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aa_lockedinsidelogo.jpg - 9378 Bytes By Eric G. Myers

Why would you make a lunatic your guest of honor? This is a question that some may be asking themselves in reference to Wizard World's honoring of one of the toy industry's best known lunatics: Digger from the Art Asylum.

Almost 3 years ago, I was in the Toy Biz Toy Fair showroom chatting with then-product manager Jesse Falcon. Jesse grabbed my arm and said, "Here is the guy you have to meet!" Before me stood this intense-looking man who was dressed more like a rock star than the seemingly endless sea of suits that populate Toy Fair on any given day. As if his manner of dress and 6-foot plus frame weren't enough to make him stand out, this visage wore strangely patterned contact lenses that made his eyes glow with an eerie demonic-reptile hue. This was my first meeting with Digger.

Although some may be put off by the stylistic affectations, the man beneath the clothes is extremely articulate and downright charming at times. Within minutes of our first meeting, Digger had invited me to his Brooklyn studio that very night. Since we were in New York to cover Toy Fair (Jason Geyer was also present) we told him that we had to do a little work in the evening first and probably wouldn't be finished until 10-11p.m. This was no problem for Digger and he gave us the address and told us to stop by "whenever."

aa_digger_office.jpg - 16097 Bytes I had known of Digger from my relationship with Toy Biz and an on-line audio interview he did early on. Now I found myself in his studio, being granted access to things that I never dreamed existed. That first night, he showed us control art, sculptures and plans for so many things that I can't even recall them all. So many of those things were plans that eventually fizzled out when the winds shifted at various toy companies. I wouldn't want to break confidentiality so I can be specific in what I saw (even though most of the plans will never be revisited, I'm sure), but suffice it to say, if the Art Asylum had completed some of these projects, there would have been some very happy fans.

We stayed in the small, first-floor Art Asylum studio until nearly 3:00a.m. that first night (even though we had an 8:00a.m. appointment). It was quite an exhilirating experience. Digger is an astute student of popular culture and can converse intelligently on just about any subject from Anime to silent movies. We could have certainly stayed until the sun came up if it weren't for the overwhelming fatigue that comes with covering Toy Fair.

aa_manny_digger_pkg.jpg - 12017 Bytes Flash forward, to a blustery October day last year. I arrived for a meeting at the Art Asylum studio mid-afternoon after covering a lame toy industry event earlier in the day. The gang had moved up in the world, both literally and figuratively. Having abandoned the small first-floor studio, I was treated to a grand tour of the new Art Asylum studio that was located directly above their old home. The new studio takes up the entire floor of the building. The design was done entirely in-house by Digger and his staff. When they acquired the space, it was just one big room. Using duct tape, they laid out where the walls would be and how each nook and cranny would be utilized. The finished product is nothing short of impressive.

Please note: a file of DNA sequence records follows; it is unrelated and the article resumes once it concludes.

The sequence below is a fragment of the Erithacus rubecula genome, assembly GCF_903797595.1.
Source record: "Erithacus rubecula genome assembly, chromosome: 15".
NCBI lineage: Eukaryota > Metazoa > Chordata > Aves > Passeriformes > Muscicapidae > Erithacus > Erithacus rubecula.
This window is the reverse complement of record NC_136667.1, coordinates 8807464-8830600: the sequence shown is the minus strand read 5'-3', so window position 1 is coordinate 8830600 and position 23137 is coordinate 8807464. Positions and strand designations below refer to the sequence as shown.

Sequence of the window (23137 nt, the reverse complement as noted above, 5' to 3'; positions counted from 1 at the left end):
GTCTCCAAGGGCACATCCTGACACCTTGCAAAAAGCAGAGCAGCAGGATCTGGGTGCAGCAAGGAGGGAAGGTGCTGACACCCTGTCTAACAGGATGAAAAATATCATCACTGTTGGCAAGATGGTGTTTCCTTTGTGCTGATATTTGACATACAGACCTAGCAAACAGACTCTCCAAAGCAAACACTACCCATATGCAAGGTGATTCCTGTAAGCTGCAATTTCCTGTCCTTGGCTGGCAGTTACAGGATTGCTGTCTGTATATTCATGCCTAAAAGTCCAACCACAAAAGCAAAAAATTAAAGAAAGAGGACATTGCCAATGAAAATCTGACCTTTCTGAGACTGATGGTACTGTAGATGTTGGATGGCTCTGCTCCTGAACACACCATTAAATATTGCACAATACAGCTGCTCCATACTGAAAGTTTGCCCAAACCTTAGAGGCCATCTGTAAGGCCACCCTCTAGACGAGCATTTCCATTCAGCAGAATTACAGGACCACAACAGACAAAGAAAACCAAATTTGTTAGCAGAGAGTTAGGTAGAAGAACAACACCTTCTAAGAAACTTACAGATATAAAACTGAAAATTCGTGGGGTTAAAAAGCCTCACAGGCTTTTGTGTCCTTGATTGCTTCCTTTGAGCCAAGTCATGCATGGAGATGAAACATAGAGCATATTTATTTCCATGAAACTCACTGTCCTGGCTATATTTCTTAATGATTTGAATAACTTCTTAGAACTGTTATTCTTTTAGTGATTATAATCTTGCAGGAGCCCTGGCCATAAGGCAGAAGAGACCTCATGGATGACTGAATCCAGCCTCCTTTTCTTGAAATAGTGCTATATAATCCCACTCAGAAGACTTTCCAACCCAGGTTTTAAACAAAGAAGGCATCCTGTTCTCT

As you enter the studio through the heavy metal vault door, you are immediately in the realm of the Asylum. The ante room is their showplace. Complete with colored lights, music, video, and sculpted display areas, you can't help but think that you have stepped into some sort of fun house gone awry.

The staff will tell you that the lights, music and video are not merely turned on for show when visitors are afoot. On the contrary, this light and sound show plays continuously during the Asylum's business hours. However, defining what "business hours" are is a tricky task. Given the nature of the employees at the Asylum, you don't find many nine-to-fivers. So for all practical purposes, the Asylum is open virtually 24-hours a day.

It's hard to describe the ante room and do it justice. From a huge mural of the Art Asylum Jack-in-the-Box logo on one wall, to the imbedded aquarium with the Scuba Steve action figure from the Adam Sandler movie "Big Daddy" (created by the Art Asylum, of course) surrounded by continuous bubbles to the electrified display cases in the center that pulse rhythmically....it's almost sensory overload.

But lest you think it's all an outake from a Felini movie, we quickly moved on to where the real work gets done.

Digger gets a lot of the press for the Art Asylum, but he is the first to admit that his staff deserve their share of the credit when it comes to building the company up to where it is today. I've become quite familiar with a number of the inmates whom I consider friends. I don't want to list names lest I forget someone. Suffice it to say, these are some of the most talented, creative, and demented individuals you would ever want to meet. The personalities create an oddly warm corporate culture, although "corporate" is the antithesis of just about everything the Asylum stands for.

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